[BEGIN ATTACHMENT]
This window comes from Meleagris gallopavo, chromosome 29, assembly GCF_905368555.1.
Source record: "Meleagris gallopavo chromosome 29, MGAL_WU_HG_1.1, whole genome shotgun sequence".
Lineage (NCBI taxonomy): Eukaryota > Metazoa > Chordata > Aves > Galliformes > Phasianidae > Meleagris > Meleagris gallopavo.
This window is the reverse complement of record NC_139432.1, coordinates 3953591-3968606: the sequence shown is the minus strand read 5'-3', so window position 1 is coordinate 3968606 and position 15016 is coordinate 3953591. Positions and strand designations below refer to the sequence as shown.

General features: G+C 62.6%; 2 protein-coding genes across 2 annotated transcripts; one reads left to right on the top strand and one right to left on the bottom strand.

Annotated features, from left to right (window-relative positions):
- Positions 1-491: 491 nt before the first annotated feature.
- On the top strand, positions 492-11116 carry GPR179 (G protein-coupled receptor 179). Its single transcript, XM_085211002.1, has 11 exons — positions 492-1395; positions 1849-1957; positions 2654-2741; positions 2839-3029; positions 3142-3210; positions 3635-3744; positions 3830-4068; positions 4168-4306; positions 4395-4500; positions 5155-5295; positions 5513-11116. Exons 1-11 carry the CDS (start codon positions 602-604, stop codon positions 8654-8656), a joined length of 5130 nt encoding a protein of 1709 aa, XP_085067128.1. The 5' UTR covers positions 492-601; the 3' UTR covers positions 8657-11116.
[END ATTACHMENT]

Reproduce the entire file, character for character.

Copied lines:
This window comes from Meleagris gallopavo, chromosome 29, assembly GCF_905368555.1.
Source record: "Meleagris gallopavo chromosome 29, MGAL_WU_HG_1.1, whole genome shotgun sequence".
Lineage (NCBI taxonomy): Eukaryota > Metazoa > Chordata > Aves > Galliformes > Phasianidae > Meleagris > Meleagris gallopavo.
This window is the reverse complement of record NC_139432.1, coordinates 3953591-3968606: the sequence shown is the minus strand read 5'-3', so window position 1 is coordinate 3968606 and position 15016 is coordinate 3953591. Positions and strand designations below refer to the sequence as shown.

General features: G+C 62.6%; 2 protein-coding genes across 2 annotated transcripts; one reads left to right on the top strand and one right to left on the bottom strand.

Annotated features, from left to right (window-relative positions):
- Positions 1-491: 491 nt before the first annotated feature.
- On the top strand, positions 492-11116 carry GPR179 (G protein-coupled receptor 179). Its single transcript, XM_085211002.1, has 11 exons — positions 492-1395; positions 1849-1957; positions 2654-2741; positions 2839-3029; positions 3142-3210; positions 3635-3744; positions 3830-4068; positions 4168-4306; positions 4395-4500; positions 5155-5295; positions 5513-11116. Exons 1-11 carry the CDS (start codon positions 602-604, stop codon positions 8654-8656), a joined length of 5130 nt encoding a protein of 1709 aa, XP_085067128.1. The 5' UTR covers positions 492-601; the 3' UTR covers positions 8657-11116.